AAMIR KHAN AND MANKATHA….
Mankatha has won the appreciation of the
crowds is now beyond dispute. Of course,
there are varied degrees to which people
have liked the movie; hardcore Ajith fans
are absolutely over the moon with excitement,
general entertainment lovers too are happy
with the fare served, but the best part
is that even the hard-nosed, logic craving
‘Hollywoodophiles’ are finding
Mankatha acceptable. The last category
of audiences are the ones who always ask
questions of Tamil movies (mostly concerning
logic and reason) which are conveniently
forgotten while watching
flicks (even if it shows one man suspending 50 odd
missiles in mid-air by virtue of his magnetic powers).
But, that is a separate debate.
But, Mankatha has once again opened up the debate
of multi-starrers. Truth to be said, there is nothing
more worthy of celebration in cinema than a well made
multi-starrer (with two or more big stars). It is
like having two scoops of different flavor ice creams
on your plate; it’s great. Yet, Tami cinema
has always been in denial mode about the power of
a multi-starrer. There have been few attempts, here
and there, but it has never really got consistent.
Of course, everyone understands date issues and budget
concerns. But, going by interviews given by some of
the leading directors of our times, things suggests
that dates and budgets are not the main reasons behind
the dearth of multi-starrers.
One can recall an interview given by Samudirakani
(director of Naadodigal) where he said that he had
approached a couple of leading heroes with the script.
He got frustrated and decided to make it with relatively
smaller names because the heroes whom he approached
had wanted all the space to themselves; they simply
weren’t willing to share the high points of
the script with the other characters, they merely
had to be sidekicks. But, otherwise, they were impressed
with the script! That is the reason many multistarrers
failed to take off in Kollywood.
Only rare directors like Bala and Mani Ratnam have
been able to cajole stars into taking up multi-starrers
without feeling the insecurity of being outshone by
their counterparts. In a way, Mankatha shows that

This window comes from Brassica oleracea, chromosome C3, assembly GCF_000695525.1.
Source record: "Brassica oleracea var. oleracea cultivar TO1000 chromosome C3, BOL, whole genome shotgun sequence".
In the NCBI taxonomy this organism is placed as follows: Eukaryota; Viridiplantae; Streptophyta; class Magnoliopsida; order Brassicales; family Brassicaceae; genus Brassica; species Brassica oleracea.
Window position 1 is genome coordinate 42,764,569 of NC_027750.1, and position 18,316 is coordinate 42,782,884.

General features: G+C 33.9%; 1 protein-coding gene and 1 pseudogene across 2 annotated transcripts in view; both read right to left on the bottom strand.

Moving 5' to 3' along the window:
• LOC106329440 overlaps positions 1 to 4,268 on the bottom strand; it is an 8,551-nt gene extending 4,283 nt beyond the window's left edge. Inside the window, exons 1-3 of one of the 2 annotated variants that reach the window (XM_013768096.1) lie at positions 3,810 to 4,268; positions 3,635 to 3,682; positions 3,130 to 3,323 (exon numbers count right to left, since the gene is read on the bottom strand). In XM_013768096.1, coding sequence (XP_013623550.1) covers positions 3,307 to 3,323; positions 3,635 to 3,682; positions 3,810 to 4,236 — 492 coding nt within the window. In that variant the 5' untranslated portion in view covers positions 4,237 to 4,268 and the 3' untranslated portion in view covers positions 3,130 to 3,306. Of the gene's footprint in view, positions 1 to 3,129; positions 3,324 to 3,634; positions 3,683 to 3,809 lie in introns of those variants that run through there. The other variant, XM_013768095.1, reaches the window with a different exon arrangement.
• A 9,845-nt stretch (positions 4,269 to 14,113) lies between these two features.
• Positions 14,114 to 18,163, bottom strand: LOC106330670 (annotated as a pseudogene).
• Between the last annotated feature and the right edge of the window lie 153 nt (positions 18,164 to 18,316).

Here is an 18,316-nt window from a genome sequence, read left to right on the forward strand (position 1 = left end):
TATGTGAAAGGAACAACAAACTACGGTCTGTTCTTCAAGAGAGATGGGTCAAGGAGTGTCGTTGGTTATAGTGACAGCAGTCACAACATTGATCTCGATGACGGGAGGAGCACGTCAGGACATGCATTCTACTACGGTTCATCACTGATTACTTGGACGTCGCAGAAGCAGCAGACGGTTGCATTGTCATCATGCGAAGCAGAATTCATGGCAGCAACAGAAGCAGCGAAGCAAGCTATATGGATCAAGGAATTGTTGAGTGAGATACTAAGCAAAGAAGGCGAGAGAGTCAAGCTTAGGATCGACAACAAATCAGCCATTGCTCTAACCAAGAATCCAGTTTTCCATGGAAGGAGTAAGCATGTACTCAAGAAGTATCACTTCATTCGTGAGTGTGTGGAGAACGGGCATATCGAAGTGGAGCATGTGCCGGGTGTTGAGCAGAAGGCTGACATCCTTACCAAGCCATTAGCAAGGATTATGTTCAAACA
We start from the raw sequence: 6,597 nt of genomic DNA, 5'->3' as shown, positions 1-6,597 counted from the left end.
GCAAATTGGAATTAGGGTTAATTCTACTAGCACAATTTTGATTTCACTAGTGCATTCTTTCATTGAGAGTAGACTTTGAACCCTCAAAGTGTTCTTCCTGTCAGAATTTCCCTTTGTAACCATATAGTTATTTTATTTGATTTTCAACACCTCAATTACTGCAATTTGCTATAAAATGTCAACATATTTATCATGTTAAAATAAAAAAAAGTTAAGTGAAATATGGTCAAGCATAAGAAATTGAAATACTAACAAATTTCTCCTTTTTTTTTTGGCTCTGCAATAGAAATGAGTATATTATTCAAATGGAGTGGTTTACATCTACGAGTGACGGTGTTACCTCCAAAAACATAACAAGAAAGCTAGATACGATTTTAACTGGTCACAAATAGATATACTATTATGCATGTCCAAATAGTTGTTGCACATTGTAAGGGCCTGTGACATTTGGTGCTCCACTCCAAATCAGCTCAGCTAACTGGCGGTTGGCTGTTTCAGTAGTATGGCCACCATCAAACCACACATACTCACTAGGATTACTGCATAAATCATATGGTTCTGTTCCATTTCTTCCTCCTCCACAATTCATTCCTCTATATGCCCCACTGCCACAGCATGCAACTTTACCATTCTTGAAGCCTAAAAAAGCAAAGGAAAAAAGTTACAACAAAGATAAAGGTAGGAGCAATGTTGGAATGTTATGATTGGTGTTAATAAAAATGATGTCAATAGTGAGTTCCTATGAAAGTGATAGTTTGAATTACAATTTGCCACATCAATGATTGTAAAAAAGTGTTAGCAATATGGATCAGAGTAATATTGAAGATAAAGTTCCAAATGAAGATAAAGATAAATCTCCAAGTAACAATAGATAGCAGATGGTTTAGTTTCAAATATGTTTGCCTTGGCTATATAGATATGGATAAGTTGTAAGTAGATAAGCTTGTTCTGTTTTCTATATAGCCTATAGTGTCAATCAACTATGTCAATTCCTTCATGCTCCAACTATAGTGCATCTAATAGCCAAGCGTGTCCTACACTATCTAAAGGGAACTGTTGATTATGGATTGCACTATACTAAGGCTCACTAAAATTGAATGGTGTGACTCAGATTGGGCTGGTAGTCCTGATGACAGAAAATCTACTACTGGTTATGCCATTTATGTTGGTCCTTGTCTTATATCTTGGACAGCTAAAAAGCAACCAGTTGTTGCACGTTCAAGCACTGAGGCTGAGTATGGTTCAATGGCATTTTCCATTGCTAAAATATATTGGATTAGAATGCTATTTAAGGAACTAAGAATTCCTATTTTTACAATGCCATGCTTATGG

an actor willing to share screen space does not look
inferior. Ajith, (even though it was his fiftieth
film and he has built a career mostly on mass oriented
heroic performances) took the brave option of giving
enough space to all characters on screen, even letting
a character played by Premji outsmart him (even though
it was only for a while) and allowing the character
played by Vaibhav to slap him; unthinkable in Tamil
cinema’s orthodox ways; and most importantly,
allowing Arjun to play the most well concealed character
of the film. The results are there to be seen; no
one is saying that Ajith undersold his star value;
they are only full of praise for him.
Someone who has mastered the art of sharing screen
space is Aamir Khan; most stars can learn from him.
Look at the number of blockbusters this man has delivered
through multi-starrers. In act, over the last decade
he has done more multi-starrers than solo films. Take
for example, a Dil Chahta Hai (which sprung a whole
new breed of coming of age films in Indian cinema,
the latest of which is Zindagi Na Milegi Dobara);
he shared the screen and allowed a considerable amount
of scope to be given to Saif Ali Khan and Akshaye
Khanna (who at that time were considerably smaller
stars than him). Then there was Rang De Basanti where
he allowed a rookie like Siddharth to do the most
powerful scene of the movie while he stood in the
background. And, Three Idiots (yes, it did give a
lion’s share of all the good things to Aamir)
is also a good example. There is no other top star
in Indian cinema who has understood the art of screen
sharing quite like Aamir Khan and used it to perfection
time and time again. Let’s hope more stars take
a leaf out of his book.